Monday, January 13, 2014

Metal Gear Rising: Revengeance review - slice and dice

I’ve never played a Metal Gear game before. The closest I’ve ever come is playing the beginning of the original Metal Gear on the NES, which held my attention for all of about five minutes before I took the cartridge out and replaced it with Super Mario Bros. 3. Metal Gear Rising: Revengeance, a spin-off of the Metal Gear Solid series, recently released for PC almost a year after its console release, and for someone like me it’s the perfect window into the Metal Gear series.

My biggest concern going into Revengeance was its overreliance on past games’ storylines and narratives to tell its own story. Thankfully, that doesn’t happen. Revengeance contextualizes the series into its own self-contained world that works better if you know of the Metal Gear series, rather than knowing about it. There are mentions here and there of SOP and PMCs, but I never did feel like I was missing a piece of the puzzle for the story to make sense. Well, as much sense as any Kojima game does.

Revengeance is through and through a character action game in the same vein as Devil May Cry and Bayonetta. Hell, it’s from the same developer as Bayonetta, Platinum Games. With that pedigree, it was a forgone conclusion the pads of my thumbs would feel sore after each play session. Button combinations made Raiden feel unflinching and almost callous. Limbs would often go flying different directions as Raiden’s sword slices through the bone, metal, and sinew of enemies. Revengeance is the fastest and most brutal character action game I’ve played, and the parry system makes this all possible.

Unlike most character action games that use dodge as a defensive mechanic, Revengeance uses a parry system, requiring you to use light attack in the direction of the incoming attack. Dodging an attack can give a break to the cadence of combat, the way it flows from strike to strike, but parrying an attack doesn’t allow for that break. The clang of weapons clashing continues, unrelenting, and makes the combat feel intense even when fighting a non-boss enemy.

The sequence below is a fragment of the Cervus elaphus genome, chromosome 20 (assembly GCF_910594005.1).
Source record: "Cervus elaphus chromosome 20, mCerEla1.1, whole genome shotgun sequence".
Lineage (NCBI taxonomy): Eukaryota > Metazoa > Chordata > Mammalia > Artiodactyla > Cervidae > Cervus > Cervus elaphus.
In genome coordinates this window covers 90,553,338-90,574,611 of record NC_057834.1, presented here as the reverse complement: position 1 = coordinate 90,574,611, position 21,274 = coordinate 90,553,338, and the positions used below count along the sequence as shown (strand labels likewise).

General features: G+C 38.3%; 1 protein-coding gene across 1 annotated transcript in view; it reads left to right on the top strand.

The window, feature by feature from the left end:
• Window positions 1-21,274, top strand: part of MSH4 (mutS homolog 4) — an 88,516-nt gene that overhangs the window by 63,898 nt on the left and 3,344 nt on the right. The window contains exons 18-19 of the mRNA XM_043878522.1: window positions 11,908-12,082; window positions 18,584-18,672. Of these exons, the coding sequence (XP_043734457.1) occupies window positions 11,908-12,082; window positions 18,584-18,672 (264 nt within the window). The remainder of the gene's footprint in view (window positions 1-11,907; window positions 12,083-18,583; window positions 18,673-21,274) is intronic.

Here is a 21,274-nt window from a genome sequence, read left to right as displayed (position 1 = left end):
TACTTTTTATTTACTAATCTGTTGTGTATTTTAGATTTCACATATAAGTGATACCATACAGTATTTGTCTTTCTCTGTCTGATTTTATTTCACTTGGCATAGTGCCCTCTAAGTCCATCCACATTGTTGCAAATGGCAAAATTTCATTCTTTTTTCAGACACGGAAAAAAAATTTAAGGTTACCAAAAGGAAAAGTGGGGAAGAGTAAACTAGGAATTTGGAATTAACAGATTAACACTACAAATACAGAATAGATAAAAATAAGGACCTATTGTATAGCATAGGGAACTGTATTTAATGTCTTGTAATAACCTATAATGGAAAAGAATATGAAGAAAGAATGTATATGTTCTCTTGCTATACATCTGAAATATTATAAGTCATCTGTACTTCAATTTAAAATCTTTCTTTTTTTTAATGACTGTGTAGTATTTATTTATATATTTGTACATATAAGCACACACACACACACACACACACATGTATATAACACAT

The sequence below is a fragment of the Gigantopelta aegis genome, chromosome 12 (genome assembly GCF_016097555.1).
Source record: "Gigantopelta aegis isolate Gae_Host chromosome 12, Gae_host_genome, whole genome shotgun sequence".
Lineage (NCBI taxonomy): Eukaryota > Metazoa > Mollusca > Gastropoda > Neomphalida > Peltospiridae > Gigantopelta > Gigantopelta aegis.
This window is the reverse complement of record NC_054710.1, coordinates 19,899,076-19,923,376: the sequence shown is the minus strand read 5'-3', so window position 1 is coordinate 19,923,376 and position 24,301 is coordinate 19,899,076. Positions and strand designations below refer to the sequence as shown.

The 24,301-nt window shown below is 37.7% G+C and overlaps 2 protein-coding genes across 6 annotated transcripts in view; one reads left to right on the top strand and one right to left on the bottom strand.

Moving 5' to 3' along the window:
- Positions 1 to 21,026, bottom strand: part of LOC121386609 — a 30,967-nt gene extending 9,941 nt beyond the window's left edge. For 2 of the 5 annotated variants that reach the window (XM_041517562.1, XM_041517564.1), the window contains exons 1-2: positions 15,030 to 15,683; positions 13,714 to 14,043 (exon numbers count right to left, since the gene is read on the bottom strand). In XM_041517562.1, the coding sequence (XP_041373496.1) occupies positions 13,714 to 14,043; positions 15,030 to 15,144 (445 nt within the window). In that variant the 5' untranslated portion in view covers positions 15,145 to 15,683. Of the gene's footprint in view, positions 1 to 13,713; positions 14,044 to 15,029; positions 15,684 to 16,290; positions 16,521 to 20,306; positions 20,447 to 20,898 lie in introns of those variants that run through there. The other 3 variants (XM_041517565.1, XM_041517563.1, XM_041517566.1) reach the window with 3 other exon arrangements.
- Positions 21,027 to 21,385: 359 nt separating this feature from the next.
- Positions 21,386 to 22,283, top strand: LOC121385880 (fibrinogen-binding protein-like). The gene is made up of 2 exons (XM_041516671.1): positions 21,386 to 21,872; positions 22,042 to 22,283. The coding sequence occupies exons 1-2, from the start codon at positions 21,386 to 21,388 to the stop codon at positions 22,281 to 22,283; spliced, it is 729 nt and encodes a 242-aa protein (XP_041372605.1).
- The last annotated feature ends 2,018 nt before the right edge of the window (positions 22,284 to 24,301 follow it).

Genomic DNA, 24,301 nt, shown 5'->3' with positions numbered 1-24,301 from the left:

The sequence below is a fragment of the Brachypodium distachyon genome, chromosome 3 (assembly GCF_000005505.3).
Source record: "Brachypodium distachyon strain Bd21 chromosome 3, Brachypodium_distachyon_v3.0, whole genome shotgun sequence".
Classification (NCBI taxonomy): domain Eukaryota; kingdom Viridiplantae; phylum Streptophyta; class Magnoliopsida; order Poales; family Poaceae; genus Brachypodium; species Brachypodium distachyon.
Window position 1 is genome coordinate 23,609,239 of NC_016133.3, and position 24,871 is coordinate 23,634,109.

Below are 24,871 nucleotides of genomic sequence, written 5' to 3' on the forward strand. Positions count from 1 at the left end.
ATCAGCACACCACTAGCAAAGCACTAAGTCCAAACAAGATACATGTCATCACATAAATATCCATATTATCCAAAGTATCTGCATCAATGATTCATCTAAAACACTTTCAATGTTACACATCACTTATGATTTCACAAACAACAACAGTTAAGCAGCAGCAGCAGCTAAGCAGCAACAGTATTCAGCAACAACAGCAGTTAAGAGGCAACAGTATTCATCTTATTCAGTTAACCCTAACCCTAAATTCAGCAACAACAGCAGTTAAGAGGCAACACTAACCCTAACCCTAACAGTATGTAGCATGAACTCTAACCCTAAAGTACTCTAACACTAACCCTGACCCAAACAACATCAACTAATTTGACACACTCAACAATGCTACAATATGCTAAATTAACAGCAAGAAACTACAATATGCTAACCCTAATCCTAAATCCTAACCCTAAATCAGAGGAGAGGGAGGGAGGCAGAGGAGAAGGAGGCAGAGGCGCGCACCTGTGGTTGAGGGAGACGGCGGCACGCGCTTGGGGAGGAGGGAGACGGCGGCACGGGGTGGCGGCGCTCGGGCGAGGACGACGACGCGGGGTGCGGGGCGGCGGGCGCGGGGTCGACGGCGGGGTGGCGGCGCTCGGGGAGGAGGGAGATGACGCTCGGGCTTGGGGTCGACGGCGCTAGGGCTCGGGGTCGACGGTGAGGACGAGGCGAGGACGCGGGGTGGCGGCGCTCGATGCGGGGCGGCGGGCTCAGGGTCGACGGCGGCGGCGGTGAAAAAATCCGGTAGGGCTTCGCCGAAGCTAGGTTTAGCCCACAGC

But let me tell you about the joy of blade mode.

The first time I reached the boss Monsoon, I still hadn’t figured out the quirks of the parry system. It was a struggle to reach his second stage, where he hops up on the columns outside World Marshall HQ. He used his magnetic force to throw an armored transport at me, and as it approached me, the symbol for zandatsu appeared on the right side of the screen. I pressed the left trigger on my Xbox 360 gamepad, and everything went into slow motion, almost to the point of standstill. I wiggled the left analog stick back and forth, cutting the transport into parts, and parts, and still more parts. I looked over to my fuel cell bar, and it wasn’t going down.

I was in blade mode indefinitely until I let go of the left trigger. That only made me hold the left trigger harder as I moved the left analog stick back and forth more, cutting and slicing the transport into more parts. I smiled as I saw at around 300 parts, my constant framerate of 60fps began to chug as it had trouble keeping track of all the parts. My mouth opened at around 500 partswhen I was dipping below 30fps, but still I held the left trigger, seeing how far I could go. At more than 700 parts, the transport now chopped up into finely shredded pieces of metal, my framerate wept at just barely 11fps before I finally let go of the trigger, the ground raining in what used to be a transport. The more the framerate dropped, so did my jaw, until the pitter-patter of metal fell against the pavement.